- China inflation dips to 0.0%
- Australian dollar sinks after US inflation and employment data
The Australian dollar is unchanged on Friday, trading at 0.6312. The Aussie was roughed up by the US dollar a day earlier and plummeted 1.56%, its largest one-day decline since August.
The sharp downswing was driven by US inflation and unemployment reports on Thursday. Inflation remained unchanged at 3.7% in September, but this disappointed the markets as the consensus estimate stood at 3.6%. Unemployment claims were unchanged at 209,000, as the US labor market remains at historically tight levels. The strong US numbers gave the US dollar a significant boost against the major currencies and risk currencies like the Australian dollar were particularly hit hard.
The data points to strength in the US economy, which could result in the Fed being forced to maintain elevated rates, perhaps even raising rates one final time before the end of the year. The Fed rate odds stand at 29.5% for a quarter-point increase before year’s end, which means that the markets are expecting the Fed to hold rates into 2024 but have not ruled out a hike before then.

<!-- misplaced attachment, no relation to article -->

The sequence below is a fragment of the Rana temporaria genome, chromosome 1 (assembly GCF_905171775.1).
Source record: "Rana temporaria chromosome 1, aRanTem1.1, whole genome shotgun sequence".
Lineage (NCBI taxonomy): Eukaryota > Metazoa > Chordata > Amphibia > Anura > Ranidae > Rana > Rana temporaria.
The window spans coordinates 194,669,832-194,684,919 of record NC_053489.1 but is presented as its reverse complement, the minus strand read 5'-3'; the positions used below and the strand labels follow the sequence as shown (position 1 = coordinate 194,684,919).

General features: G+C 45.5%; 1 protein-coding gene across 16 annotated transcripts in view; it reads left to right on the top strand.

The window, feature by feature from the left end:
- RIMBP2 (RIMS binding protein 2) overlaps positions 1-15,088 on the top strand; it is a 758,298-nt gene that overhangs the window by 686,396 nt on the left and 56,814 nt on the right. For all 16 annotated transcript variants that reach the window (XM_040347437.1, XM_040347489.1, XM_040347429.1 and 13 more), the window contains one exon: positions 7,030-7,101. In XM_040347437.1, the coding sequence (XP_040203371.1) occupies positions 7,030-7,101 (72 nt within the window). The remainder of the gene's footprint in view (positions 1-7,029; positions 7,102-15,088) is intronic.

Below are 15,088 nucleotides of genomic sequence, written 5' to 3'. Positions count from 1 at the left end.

China’s Inflation Falls to 0.0%
Another headache for the Australian dollar is the economic slowdown in China, which is Australia’s largest trading partner. China’s inflation was 0% y/y in September, following 0.1% in August and missing the market consensus of 0.2%. China continues to grapple with deflationary pressures and expectations for a strong recovery after the Covid restrictions were scrapped have not materialized. The slowdown in the world’s number two economy could trigger a global recession and is bad news for Australia’s export sector and for the Australian dollar. Since August 1st, AUD/USD has declined 400 basis points and the outlook for the Aussie remains challenging.AUD/USD-4-Hour Chart
- AUD/USD is putting pressure on resistance at 0.6338. Above, there is resistance at 0.6372
- 0.6299 and 0.6240 are providing support